Cracked Science: Diluted Deniability
On January 27 of this year, the US Food and Drug Administration released a consumer warning about certain homeopathic teething tablets. Following adverse event reports, laboratory analysis revealed inconsistent amounts of a toxic substance, belladonna. The plant, also known as deadly nightshade, is supposed to be diluted one part in ten for a total of 12 serial dilutions in these teething tablets. The laboratory results quoted by the FDA beg to differ.
The FDA recommends that consumers stop using these teething tablets manufactured by Hyland's and throw away any tablet stock they may have. One would think that a company that brands itself as providing safe, effective medicines for all members of the family would make the safety of their customers a priority.
Yet here are excerpts from a letter they wrote to their consumers regarding the FDA recommendation. In it, they claim that the FDA warning "has created confusion among parents and limited access to the medicines." They go on to state that "putting you in a position of having to choose who to trust in the face of contradictory information is burdensome and undermines the FDA."
Now, contrast the FDA's recommendation to dispose of these products with Hyland's affirmation that "we are confident that any available Hyland's teething products, including those you already have, are safe for use."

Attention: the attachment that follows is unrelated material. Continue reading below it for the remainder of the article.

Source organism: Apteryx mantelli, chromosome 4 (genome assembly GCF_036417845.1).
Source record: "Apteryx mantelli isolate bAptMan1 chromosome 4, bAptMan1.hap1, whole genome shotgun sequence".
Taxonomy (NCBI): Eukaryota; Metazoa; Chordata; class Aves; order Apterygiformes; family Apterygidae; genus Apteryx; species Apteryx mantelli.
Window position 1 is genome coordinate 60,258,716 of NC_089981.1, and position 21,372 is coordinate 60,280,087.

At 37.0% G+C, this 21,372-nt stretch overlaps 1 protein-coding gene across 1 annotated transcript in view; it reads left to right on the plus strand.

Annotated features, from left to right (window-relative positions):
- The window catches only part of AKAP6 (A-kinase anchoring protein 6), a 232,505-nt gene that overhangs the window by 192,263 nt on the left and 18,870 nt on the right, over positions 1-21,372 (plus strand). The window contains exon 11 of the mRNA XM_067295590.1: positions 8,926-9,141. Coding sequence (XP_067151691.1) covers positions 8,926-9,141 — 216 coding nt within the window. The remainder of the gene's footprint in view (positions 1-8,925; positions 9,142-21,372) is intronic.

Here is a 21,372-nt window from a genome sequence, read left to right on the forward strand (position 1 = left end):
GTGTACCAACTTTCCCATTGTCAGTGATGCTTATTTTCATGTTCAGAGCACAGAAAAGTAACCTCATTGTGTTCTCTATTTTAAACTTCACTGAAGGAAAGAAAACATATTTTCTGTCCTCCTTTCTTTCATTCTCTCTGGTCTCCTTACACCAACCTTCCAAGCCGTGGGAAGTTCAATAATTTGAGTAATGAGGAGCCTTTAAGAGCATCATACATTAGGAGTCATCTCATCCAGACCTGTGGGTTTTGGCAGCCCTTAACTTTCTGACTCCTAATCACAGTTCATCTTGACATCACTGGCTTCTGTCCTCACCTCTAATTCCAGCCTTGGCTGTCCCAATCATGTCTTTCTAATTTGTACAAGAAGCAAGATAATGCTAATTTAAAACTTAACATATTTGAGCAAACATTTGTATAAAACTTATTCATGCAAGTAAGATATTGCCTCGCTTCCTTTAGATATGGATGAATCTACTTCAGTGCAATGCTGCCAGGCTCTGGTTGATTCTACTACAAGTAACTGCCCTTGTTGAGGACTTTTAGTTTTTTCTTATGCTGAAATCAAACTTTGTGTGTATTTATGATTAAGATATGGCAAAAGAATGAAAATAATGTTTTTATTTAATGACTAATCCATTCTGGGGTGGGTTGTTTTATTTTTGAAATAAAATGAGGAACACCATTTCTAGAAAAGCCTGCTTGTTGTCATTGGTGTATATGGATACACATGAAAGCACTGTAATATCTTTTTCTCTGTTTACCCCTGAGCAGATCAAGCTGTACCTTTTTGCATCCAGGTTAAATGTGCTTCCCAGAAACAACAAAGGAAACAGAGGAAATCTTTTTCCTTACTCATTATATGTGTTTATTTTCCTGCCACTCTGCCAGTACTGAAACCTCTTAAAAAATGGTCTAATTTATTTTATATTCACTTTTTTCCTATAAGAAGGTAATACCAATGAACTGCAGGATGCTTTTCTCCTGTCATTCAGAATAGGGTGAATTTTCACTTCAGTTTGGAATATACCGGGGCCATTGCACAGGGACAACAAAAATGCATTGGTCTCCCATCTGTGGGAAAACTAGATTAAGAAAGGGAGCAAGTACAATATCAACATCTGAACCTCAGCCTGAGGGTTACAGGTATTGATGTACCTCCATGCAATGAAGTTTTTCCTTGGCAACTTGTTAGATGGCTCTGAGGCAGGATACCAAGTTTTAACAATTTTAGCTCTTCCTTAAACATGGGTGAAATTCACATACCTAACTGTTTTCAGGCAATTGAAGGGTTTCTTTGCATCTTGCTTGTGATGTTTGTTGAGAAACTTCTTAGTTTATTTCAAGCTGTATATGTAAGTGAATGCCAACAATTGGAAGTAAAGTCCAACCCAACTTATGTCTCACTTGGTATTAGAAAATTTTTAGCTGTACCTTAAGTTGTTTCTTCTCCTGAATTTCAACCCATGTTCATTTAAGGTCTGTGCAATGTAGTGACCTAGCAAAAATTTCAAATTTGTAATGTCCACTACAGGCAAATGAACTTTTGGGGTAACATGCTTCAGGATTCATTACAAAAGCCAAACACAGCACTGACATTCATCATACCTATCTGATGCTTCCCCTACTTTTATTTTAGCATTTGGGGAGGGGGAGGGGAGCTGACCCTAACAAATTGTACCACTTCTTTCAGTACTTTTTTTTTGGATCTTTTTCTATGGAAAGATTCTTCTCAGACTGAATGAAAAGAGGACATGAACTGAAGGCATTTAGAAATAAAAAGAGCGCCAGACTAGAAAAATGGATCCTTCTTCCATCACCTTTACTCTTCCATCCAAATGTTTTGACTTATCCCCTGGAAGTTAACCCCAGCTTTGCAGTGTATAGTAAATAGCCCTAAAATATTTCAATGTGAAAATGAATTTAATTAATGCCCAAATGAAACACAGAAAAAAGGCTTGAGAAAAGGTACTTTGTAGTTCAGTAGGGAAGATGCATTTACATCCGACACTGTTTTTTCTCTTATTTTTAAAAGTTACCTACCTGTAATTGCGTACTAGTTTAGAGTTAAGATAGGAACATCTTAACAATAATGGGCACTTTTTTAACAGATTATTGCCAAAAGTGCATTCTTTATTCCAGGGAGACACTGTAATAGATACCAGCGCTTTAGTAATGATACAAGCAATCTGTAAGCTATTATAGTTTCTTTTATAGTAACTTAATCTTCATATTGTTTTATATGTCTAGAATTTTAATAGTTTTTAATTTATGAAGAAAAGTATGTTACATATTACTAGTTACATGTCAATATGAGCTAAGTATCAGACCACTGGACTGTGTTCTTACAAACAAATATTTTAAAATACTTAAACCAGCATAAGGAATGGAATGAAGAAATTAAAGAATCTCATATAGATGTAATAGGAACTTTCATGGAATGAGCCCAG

Is this consistent with their affirmation that "our first commitment is to you, the parents who trust us every day with the wellbeing of your families"?
As for how inconsistent and potentially dangerous levels of belladonna came to be found in homeopathic products, remember that natural health products, including homeopathy, are not subject to the same manufacturing regulations as medical drugs. A 2013 study out of Ontario reported that only 2 of 12 companies whose natural health products were tested using DNA barcoding had products without any substitution, contamination, or fillers.
Something to keep in mind the next time you are considering doing an overdose of homeopathic sleeping pills to prove that homeopathy doesn't work.
As we mentioned in our first podcast, "Who knows what's inside if it's natural?"